Bible Reflection (18 February 2024)

1st Sunday of Lent Year B

Genesis 9:8-15
1 Peter 3:18-22
Mark 1:12-15

As we begin our Lenten journey, we are invited to reflect on our covenent relationship with God.

My brothers and sisters, this week we begin our seven-week preparation period towards Easter. More than any other time during the year, the Lenten season is a time when God invites us to reflect on our life and our relationship with Him. Why is this important? Because many in the world have yet to find true happiness. Many of us strive hard for happiness – whether it is for money, status or good relationships with our loved ones. Yet true joy and contentment continue to elude many of us. Why is that so? This is because God is source of our joy. And even though we called ourselves Christians, many of us have yet to find an intimate place in our hearts for God. As St Augustine said to God, “You have made us for yourself O Lord, and our heart is restless until it rests in you.”

Hence, it is appropriate that we commence our Lenten journey with a reflection of our relationship with God. In the First Reading this week, we recall the story of the Great Flood, where Noah and his family were saved from destruction by the Ark that Noah constructed. When the water receded, God said to Noah and his sons, “As for me, I am establishing my covenant with you and your descendants after you” (verse 9). But what is the covenant relationship that God promised Noah, his family and by extension, us? To begin exploring this covenant relationship, we first need to understand what a covenant is. Covenant is sometime described as an agreement. But this is not entirely accurate. While a covenant has elements of an agreement, a covenant relationship is more than just having a kind of “spiritual contract” with God. The truth is, a covenant is a pledge of the two parties to share life with each other. Insofar as being life-giving, a covenant is also a pledge for the two parties to sacrifice for each other. Whereas ancient covenant is a mutual commitment by two parties to each other, our covenant with God has one important difference. For in establishing a covenant relationship with humankind, God took the initiative to unilaterally pledge Himself to us; while he patiently and lovingly wait for us to reciprocate. St Paul underpinned this point in the Second Reading when he wrote, “For Christ also suffered for sins once for all, the righteous for the unrighteous, in order to bring you to God.” (verse 18) And to emphasise the unilateral nature of God’s covenant, St Paul wrote elsewhere: “Indeed, rarely will anyone die for a righteous person – though perhaps for a good person someone might actually dare to die. But God proves his love for us in that while we still were sinners Christ died for us.” (Rom 5:7-8)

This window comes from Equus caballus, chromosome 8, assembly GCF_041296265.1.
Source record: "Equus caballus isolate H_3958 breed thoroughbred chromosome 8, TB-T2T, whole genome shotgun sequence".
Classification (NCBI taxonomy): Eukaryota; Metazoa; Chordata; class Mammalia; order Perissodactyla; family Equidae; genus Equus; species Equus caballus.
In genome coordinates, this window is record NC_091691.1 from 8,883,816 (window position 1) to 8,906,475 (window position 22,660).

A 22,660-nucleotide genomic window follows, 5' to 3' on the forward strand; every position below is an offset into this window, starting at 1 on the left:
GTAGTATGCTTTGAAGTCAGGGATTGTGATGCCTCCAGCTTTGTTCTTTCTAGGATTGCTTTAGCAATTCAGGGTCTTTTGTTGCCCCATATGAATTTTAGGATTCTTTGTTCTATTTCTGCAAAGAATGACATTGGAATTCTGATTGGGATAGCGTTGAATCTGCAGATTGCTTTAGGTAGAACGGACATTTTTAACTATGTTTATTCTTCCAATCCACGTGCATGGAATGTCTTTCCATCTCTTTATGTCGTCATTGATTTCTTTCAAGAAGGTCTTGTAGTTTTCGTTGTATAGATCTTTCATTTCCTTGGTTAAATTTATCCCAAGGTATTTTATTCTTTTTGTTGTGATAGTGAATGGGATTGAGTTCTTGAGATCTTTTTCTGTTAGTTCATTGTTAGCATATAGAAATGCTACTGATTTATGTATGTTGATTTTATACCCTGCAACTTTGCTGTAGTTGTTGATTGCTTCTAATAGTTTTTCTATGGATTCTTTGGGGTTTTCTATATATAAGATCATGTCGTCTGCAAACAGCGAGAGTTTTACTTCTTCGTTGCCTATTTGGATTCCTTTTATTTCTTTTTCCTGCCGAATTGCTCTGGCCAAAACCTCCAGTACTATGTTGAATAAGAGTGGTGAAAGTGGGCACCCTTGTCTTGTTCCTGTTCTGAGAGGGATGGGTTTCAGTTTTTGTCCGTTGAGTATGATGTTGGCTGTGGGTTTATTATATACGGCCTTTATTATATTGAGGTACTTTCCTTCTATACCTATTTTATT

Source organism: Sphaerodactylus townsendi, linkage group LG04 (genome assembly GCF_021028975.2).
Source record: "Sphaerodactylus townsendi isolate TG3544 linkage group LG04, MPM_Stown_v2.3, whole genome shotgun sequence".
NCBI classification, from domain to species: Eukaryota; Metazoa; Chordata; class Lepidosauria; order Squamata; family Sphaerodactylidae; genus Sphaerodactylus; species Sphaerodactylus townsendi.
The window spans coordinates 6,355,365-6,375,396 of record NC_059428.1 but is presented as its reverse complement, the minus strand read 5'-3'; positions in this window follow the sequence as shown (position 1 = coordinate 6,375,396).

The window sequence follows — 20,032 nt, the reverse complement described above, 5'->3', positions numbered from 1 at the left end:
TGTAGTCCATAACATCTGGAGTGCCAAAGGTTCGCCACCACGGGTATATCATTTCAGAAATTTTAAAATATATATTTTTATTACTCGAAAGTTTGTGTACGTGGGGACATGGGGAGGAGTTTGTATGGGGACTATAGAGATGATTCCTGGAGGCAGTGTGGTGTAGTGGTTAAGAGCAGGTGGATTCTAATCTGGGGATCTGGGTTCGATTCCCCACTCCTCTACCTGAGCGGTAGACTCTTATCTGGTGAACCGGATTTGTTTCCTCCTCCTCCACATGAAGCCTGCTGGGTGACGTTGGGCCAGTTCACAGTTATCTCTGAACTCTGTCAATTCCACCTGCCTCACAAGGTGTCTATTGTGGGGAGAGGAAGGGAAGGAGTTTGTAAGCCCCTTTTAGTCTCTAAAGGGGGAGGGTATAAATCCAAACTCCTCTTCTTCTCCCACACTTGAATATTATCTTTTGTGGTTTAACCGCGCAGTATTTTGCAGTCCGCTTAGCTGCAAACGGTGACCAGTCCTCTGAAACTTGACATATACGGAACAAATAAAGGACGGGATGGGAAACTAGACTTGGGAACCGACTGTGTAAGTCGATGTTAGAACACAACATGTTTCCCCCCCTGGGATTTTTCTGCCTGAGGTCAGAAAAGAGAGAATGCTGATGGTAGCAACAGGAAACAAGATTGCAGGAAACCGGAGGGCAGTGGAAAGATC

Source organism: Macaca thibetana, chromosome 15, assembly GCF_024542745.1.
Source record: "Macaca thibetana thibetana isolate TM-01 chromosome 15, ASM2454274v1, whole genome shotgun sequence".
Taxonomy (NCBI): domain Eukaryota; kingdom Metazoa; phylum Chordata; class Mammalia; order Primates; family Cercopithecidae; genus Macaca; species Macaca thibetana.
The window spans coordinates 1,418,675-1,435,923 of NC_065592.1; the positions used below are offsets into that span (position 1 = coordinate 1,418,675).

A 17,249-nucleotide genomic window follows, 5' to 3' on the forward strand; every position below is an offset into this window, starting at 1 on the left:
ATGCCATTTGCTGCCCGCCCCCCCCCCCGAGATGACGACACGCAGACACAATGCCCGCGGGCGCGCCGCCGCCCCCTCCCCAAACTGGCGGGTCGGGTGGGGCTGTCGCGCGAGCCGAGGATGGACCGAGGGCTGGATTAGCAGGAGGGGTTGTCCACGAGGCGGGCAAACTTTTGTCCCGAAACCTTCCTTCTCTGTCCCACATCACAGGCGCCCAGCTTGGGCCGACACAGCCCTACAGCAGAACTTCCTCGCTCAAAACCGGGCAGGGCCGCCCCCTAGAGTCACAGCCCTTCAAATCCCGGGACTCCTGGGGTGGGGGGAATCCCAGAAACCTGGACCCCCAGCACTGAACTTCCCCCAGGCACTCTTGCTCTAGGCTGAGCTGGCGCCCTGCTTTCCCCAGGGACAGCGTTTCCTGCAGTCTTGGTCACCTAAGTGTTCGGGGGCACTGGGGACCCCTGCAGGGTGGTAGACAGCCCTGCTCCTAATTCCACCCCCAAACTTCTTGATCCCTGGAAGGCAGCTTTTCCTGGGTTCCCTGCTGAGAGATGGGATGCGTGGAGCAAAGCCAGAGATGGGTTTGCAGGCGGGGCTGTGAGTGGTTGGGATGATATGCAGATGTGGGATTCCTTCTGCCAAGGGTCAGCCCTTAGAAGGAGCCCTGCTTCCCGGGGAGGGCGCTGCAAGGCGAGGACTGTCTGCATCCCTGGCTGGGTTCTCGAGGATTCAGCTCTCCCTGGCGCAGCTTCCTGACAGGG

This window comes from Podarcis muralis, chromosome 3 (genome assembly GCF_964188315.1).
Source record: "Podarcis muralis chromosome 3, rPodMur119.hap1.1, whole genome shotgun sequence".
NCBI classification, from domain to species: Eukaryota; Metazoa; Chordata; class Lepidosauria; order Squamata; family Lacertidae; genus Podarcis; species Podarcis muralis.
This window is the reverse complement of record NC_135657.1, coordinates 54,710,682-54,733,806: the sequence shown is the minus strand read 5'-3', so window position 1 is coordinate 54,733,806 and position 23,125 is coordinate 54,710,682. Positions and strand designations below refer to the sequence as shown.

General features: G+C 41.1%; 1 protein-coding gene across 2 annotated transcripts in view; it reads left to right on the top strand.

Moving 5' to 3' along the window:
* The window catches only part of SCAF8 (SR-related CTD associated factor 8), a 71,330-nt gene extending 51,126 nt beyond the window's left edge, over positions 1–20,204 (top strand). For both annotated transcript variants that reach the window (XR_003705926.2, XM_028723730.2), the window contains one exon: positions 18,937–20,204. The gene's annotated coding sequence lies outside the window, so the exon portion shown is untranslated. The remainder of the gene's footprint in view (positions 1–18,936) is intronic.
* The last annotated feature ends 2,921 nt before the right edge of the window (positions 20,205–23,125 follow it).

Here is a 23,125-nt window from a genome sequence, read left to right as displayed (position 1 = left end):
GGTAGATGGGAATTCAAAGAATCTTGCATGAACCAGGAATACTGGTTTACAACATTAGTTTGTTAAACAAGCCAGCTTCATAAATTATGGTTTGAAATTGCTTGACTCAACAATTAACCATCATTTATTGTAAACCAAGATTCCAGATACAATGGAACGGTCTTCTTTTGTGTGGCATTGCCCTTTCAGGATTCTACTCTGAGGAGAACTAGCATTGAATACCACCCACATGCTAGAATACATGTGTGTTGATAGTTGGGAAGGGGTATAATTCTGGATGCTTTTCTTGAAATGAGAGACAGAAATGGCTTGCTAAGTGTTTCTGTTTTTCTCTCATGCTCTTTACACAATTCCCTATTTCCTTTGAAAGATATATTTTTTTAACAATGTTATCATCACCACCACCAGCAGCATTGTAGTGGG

My brothers and sisters, let us ask ourselves: What is the state of my covenant relationship with God? Have I responded to Jesus’ outreach by showing the same life-giving gestures and the same sacrifices? Not only to God, but have I extended the same life-giving gestures and sacrifices to my brothers and sisters too? For as St Paul said, “we, who are many, are one body in Christ, and individually we are members one of another” (Rom 12:5). Indeed, our brothers and sisters are in fact the body of Christ. In other words, God is inviting us to reexamine our attitude to our brothers and sisters, especially those whom we find most hard to love. So we ask ourselves: Have I loved my brothers and sisters the same way Jesus loves me?

In the Second Reading this week, St Paul invoked God’s covenant relationship by recalling the Great Flood. He wrote, “when God waited patiently in the days of Noah, during the building of the ark, in which a few, that is, eight persons, were saved through water. And baptism, which this prefigured, now saves you – not as a removal of dirt from the body, but as an appeal to God for a good conscience, through the resurrection of Jesus Christ” (verse 20-21). Notice how St Paul links the waters of the Great Flood to the waters of our baptism? Indeed, just as the waters of the Great Flood brought Noah’s family to God’s covenant, the waters of our baptism bind us all as one family in covenant relationship with God.

My brothers and sisters, let this be our challenge this Lent, that is, to grow closer to each other and to God in covenant. In the Gospel this week, we read that before He began His public ministry, Jesus “was in the wilderness forty days, tempted by Satan; and he was with the wild beasts; and the angels waited on him.” (verse 13) This was Jesus’ purification. Having been purified, He commenced his public ministry, proclaiming repentance and the Good News: “The time is fulfilled, and the kingdom of God has come near; repent, and believe in the good news.” (verse 15) As Jesus stood at the beginning of His quest to convert humanity, so too are we at the beginning of a conversion journey – our own conversion. My dear friends, we are at the beginning of our great Lenten journey. As we pray and reflect, let the Scripture passages this week have the same purification effect on us as we commence Lent. Amen.

Shalom.